FA Cup first-round preview: 'Hound dog' Elvis, historic grounds and a prize to dream of

By Tom GarryBBC Sport
FA Cup: From worldies to the weird - why we love the first round

Muddy pitches, tin-foil cut-out cups and widespread potential for first-round shocks - yes, the FA Cup is poised for another possible "life-changing" weekend for many, as English Football League clubs enter this season's competition.

From seventh-tier Metropolitan Police to League One leaders Portsmouth, 80 sides know they are just two wins away from a potential big-money third-round draw.

At least six clubs from outside the English Football League will reach round two, but a further 20 non-league outfits will be hoping to join them by beating league opposition.

Among the remaining 14 all-EFL ties, two-time winners Sunderland travel to Port Vale as the Black Cats make their first appearance in round one since 1987.

But who is "lapping up" a possible giant-killing, who will be mindful of avoiding an upset and who is hoping a dog can help inspire them into round two?

'You ain't nothing but a hound dog'

The lowest-ranked side left in the competition are seventh-tier Hitchin Town, who have reached this stage for the first time in 23 years and will host National League Solihull Moors on Sunday.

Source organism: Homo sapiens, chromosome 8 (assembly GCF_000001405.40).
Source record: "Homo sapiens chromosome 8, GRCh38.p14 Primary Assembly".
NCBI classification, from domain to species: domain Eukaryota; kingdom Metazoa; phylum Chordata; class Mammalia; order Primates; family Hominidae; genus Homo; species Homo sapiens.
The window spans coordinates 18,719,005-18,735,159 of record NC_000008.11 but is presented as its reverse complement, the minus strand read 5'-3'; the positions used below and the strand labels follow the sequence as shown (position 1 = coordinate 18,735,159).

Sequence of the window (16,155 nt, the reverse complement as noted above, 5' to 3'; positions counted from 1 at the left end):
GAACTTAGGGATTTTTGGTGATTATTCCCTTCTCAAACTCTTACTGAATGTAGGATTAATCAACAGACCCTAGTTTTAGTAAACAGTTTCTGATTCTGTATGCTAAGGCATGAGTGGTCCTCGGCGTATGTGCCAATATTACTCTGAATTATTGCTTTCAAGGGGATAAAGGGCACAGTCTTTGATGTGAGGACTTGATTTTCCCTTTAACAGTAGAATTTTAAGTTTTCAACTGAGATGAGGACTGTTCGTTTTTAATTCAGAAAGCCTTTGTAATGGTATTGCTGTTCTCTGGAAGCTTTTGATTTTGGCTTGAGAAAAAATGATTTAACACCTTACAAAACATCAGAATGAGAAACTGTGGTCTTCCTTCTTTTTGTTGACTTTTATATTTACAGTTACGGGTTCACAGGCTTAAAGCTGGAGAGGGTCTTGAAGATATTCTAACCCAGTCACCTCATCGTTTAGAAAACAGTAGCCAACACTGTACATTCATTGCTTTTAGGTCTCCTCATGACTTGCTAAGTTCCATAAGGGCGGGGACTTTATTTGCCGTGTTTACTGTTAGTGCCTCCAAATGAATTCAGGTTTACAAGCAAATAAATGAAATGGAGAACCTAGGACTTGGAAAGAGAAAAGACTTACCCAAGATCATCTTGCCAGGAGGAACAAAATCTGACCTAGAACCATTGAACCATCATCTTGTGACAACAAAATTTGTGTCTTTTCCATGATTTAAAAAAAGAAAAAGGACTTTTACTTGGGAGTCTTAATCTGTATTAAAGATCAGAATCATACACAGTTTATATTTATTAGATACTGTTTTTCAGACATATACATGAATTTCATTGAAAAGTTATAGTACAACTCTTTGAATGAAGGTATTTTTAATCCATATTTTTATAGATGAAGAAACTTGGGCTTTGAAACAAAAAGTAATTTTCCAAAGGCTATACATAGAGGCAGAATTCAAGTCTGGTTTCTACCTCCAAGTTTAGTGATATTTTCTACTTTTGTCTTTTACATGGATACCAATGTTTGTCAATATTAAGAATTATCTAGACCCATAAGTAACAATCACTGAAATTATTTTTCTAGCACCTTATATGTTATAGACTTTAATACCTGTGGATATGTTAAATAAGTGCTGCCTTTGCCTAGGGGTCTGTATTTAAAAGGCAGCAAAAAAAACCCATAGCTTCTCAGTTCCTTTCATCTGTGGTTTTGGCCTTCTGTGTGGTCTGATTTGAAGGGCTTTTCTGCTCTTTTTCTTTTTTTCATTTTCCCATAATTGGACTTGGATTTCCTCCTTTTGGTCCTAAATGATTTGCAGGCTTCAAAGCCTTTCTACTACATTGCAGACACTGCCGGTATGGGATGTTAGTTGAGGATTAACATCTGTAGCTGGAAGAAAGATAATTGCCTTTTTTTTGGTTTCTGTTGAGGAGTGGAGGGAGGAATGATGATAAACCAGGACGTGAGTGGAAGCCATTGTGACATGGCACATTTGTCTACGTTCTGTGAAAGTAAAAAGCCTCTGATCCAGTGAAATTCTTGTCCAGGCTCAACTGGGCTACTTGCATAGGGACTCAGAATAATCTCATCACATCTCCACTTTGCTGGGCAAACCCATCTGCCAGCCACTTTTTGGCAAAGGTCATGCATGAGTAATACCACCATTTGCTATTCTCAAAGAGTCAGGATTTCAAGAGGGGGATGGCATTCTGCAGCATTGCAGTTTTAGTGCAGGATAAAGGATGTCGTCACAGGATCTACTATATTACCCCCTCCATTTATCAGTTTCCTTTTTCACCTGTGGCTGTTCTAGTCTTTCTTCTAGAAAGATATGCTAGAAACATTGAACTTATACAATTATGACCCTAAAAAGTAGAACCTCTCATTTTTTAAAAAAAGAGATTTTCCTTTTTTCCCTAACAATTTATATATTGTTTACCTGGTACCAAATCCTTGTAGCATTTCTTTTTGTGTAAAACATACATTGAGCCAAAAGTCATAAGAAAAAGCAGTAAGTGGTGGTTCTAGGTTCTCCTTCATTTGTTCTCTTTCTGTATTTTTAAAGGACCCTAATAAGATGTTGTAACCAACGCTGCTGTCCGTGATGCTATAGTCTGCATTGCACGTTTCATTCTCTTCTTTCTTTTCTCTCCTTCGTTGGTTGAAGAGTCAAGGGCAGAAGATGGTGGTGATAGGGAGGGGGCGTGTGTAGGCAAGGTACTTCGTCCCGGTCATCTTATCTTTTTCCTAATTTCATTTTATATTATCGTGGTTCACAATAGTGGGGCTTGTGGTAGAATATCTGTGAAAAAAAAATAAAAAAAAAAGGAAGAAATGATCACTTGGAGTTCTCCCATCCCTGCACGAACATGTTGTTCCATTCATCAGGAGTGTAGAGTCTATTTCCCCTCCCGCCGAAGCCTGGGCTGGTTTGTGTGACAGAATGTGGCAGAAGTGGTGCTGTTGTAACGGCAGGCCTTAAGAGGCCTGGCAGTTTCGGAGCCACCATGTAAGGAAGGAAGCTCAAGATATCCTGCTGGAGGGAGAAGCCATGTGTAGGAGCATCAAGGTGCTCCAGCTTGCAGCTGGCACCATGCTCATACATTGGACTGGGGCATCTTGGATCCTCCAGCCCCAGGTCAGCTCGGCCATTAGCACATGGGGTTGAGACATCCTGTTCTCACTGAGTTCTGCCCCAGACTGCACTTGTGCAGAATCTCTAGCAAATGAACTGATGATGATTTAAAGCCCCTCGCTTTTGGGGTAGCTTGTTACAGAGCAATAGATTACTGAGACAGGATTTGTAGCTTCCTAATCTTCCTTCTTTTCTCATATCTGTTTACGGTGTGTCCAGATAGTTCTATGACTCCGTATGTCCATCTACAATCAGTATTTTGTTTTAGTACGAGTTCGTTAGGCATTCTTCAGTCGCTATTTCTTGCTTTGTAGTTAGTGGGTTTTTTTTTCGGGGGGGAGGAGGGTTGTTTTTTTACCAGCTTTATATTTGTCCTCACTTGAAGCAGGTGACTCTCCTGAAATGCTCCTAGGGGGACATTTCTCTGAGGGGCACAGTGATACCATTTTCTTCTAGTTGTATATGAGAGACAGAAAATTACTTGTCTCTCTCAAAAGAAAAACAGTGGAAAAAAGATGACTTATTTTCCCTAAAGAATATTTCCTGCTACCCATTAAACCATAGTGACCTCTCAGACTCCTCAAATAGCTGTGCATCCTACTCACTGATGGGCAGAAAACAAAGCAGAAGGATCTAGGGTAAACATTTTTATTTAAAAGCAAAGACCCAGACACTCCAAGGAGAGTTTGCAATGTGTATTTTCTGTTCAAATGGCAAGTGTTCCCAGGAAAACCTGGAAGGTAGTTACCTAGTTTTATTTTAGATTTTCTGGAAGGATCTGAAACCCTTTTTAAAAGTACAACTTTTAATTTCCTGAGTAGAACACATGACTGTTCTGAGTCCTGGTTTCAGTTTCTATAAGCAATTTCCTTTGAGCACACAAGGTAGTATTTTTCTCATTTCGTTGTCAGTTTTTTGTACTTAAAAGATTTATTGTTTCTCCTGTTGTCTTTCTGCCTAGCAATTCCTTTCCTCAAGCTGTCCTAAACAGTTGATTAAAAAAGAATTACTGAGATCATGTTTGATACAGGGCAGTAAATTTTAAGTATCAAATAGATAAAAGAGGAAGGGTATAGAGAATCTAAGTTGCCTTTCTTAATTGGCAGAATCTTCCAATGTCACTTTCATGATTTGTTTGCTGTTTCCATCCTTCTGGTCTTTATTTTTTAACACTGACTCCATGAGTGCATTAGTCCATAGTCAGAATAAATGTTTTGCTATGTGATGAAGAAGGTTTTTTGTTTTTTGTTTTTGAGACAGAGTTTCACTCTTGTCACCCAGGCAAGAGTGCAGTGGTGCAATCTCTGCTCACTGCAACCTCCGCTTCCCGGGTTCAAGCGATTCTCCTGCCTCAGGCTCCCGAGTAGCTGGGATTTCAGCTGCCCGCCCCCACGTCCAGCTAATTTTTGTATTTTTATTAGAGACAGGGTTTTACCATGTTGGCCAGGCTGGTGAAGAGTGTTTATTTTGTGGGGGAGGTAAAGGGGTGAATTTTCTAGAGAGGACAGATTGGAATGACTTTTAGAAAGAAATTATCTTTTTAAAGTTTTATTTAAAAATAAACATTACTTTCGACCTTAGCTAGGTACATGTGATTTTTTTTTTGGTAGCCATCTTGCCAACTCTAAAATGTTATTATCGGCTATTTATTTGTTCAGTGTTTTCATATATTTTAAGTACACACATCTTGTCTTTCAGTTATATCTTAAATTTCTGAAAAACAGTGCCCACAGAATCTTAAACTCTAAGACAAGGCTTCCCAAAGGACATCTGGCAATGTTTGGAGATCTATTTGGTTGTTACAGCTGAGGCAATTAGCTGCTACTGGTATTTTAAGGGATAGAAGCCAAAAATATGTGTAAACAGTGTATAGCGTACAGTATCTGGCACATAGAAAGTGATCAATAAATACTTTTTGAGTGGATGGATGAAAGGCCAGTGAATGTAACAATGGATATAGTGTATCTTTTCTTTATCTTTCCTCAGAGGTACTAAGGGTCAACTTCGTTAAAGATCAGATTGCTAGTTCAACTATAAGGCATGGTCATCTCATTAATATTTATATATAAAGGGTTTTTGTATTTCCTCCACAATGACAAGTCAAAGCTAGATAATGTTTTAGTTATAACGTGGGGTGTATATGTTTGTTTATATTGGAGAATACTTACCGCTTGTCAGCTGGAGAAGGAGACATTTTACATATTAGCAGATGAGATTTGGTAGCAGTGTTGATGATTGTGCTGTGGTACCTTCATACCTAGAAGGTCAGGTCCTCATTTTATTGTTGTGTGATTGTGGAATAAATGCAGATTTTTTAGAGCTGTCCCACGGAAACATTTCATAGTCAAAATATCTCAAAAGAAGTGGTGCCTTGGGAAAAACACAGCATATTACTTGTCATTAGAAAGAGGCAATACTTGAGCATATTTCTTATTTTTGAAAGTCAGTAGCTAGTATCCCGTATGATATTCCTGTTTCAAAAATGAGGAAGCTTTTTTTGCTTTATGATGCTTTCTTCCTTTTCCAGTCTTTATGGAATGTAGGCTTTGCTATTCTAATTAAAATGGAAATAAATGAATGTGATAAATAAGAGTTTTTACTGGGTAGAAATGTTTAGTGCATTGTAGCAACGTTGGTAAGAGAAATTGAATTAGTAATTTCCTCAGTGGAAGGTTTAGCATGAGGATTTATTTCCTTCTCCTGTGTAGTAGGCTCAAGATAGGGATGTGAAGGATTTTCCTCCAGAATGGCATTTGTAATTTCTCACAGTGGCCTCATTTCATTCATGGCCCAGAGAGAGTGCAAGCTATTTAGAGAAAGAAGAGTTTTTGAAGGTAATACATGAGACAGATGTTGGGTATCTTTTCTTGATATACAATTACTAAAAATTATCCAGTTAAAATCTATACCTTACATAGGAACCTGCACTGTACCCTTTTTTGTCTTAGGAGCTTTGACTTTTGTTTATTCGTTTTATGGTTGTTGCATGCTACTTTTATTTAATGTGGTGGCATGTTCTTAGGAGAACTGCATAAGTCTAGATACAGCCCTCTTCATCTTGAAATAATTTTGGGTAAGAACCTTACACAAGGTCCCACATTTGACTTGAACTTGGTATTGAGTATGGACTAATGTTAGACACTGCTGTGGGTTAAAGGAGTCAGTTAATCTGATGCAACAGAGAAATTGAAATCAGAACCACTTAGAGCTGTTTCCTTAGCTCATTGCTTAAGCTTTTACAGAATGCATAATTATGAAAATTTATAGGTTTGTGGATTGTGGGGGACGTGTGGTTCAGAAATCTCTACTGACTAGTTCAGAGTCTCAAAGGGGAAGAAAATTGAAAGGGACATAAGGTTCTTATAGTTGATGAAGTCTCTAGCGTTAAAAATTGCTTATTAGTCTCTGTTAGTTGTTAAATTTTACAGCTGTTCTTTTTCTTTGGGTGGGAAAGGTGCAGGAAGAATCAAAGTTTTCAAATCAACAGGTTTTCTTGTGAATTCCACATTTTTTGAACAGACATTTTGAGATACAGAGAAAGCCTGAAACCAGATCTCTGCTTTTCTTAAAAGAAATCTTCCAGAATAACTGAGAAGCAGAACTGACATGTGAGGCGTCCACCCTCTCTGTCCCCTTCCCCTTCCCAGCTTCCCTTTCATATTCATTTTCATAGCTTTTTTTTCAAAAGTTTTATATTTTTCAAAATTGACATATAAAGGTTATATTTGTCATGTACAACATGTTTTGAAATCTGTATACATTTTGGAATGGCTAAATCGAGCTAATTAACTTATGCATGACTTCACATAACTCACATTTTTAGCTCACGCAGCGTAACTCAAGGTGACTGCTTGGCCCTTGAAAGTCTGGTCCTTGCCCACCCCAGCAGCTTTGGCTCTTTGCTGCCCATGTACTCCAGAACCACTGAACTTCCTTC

Manager Mark Burke was playing for the Canaries the last time they featured in the first round in 1995, in one of over 700 appearances he made for the club.

"It's historic and the town have come out for us," he told BBC Three Counties Radio. "The community have got right behind us and we're expecting a sell-out, with 3,500 people here cheering us on."

Hitchin's former Luton, Leeds and Watford midfielder Matthew Spring, who has featured in the fifth round at Arsenal for Leyton Orient, added: "I can see the excitement in the lads and that's good enough for me - even seeing some of them nervous.

"If they [Solihull] come here and don't fancy it and we have a good day, you just never know - that's what we're hoping for, that we can spring a surprise."

The hosts will also hope their lucky mascot, a dog called Elvis who is a regular at Hitchin games, can boost them on Sunday.